How would this approach have made a difference in Afghanistan during the last two decades? Perhaps there were alternatives to trying to build an Afghan state. From the first days after the defeat of the Taliban in late 2001, U.S. policymakers recognized the severe challenges of bringing Pashtuns, Tajiks, Hazaras, and numerous other tribes together in a single political union. Based on U.S. history, leaders assumed that was nonetheless preferable, but Guha’s analysis points in a different direction. The United States might have tried to broker separate political institutions for different tribes that addressed their particular demands. By dispersing U.S. influence more deliberately from Kabul to tribal areas and emphasizing regional autonomy over national integration, Washington might have built more enduring relations. This approach would have rejected hopes for democratization and development in Western terms, but it might have increased tribal incentives to work with the United States rather than the Taliban and other groups.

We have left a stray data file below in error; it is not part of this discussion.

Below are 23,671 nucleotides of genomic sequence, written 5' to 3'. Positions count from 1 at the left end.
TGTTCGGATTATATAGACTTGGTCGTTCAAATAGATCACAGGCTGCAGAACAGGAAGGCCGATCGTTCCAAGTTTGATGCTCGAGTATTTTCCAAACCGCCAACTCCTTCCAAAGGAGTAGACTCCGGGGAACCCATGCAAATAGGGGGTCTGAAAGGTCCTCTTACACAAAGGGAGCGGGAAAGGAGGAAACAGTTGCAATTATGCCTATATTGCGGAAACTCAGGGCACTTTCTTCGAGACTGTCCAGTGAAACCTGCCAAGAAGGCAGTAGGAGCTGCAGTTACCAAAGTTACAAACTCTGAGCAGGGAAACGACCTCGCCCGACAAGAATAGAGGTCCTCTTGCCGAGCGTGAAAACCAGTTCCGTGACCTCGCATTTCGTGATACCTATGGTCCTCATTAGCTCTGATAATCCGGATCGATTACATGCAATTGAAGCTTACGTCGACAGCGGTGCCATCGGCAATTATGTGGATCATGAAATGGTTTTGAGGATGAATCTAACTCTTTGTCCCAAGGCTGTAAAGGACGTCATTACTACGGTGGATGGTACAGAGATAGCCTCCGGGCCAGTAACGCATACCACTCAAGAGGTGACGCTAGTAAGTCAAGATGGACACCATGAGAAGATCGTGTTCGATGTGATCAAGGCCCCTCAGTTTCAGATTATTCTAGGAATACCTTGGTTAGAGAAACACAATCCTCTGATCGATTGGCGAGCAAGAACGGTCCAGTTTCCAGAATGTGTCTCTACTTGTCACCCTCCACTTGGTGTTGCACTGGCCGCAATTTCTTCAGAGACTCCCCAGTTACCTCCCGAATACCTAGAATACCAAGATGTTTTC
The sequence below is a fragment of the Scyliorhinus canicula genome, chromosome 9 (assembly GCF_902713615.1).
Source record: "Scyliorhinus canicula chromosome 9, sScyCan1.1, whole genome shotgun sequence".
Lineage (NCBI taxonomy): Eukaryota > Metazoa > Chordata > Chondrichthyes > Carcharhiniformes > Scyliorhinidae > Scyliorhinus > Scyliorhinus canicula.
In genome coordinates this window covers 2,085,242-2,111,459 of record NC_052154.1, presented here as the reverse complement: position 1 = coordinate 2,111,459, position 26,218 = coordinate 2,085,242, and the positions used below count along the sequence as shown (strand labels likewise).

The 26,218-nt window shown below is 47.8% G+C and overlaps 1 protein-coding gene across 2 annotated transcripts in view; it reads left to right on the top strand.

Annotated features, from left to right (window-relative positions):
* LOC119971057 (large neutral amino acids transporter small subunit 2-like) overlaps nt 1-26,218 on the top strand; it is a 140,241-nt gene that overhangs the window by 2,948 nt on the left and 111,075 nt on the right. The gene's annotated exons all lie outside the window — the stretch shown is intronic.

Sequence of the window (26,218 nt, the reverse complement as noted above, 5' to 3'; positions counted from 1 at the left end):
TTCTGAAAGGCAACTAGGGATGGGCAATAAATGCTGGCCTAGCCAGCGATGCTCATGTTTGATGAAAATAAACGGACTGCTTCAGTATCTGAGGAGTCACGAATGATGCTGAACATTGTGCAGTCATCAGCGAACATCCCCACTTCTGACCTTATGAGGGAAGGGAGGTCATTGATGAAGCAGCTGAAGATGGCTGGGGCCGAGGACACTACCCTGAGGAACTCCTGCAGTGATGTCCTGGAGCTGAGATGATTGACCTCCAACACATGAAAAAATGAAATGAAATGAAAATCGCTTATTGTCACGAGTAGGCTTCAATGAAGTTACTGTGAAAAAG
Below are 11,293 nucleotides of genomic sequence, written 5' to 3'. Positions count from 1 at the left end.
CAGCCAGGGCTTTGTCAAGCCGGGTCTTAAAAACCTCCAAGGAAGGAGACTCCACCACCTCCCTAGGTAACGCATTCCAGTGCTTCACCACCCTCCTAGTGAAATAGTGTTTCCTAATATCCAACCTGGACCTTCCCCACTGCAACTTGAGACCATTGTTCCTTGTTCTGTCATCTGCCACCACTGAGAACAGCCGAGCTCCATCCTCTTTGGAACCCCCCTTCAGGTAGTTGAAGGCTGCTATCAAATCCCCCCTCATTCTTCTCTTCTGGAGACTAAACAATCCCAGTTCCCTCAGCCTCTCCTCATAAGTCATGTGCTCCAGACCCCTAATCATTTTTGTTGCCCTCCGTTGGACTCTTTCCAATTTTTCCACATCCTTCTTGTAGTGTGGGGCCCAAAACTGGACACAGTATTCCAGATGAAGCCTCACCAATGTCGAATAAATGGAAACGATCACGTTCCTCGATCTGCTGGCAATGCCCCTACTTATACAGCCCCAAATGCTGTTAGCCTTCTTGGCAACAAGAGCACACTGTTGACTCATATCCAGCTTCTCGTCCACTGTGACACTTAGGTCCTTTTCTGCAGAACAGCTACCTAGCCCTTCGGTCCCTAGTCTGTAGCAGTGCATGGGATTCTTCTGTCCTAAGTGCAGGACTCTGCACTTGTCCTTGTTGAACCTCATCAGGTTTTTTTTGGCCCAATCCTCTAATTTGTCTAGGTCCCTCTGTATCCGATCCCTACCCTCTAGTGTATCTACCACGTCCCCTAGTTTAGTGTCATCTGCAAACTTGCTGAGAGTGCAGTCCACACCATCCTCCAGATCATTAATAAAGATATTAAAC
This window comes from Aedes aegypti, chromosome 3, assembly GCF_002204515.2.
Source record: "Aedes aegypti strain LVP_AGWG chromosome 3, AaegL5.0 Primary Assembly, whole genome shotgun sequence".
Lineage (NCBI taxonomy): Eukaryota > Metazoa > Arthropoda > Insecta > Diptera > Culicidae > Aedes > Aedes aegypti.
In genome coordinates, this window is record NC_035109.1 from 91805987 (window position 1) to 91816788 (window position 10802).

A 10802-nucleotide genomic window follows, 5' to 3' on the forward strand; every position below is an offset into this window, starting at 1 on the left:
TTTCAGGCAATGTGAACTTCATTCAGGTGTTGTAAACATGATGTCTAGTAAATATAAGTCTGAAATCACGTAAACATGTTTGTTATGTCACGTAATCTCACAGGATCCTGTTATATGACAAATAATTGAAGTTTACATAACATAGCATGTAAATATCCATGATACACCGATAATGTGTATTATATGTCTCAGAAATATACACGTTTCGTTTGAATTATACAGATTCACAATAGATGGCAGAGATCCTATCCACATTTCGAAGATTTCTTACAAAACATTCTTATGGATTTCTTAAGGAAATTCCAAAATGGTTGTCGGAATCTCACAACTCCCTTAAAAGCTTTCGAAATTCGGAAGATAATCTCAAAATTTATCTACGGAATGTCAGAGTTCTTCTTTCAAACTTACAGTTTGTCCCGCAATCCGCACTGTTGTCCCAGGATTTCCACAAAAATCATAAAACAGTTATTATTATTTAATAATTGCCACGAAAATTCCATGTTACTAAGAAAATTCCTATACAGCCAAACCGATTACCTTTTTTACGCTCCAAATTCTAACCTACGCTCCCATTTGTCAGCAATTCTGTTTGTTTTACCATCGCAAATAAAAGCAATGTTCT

We cannot know if a tribal approach to Afghanistan would have worked better than the U.S. state-building project. Guha’s book provides the foundation for a deeply researched and provocative exploration of that alternative. The United States will not stop trying to influence other societies, but it must do better than it has done in Afghanistan. A more sophisticated understanding of tribes as modern political actors will be essential to any serious policy reforms. Guha’s research has a lot to offer the foreign-policy community. As we write our difficult post-mortems on Afghanistan, this is the kind of book foreign-policy specialists really need to read.

Jeremi Suri holds the Mack Brown Distinguished Chair for Leadership in Global Affairs at the University of Texas at Austin. He is a professor in the University's Department of History and the Lyndon B. Johnson School of Public Affairs.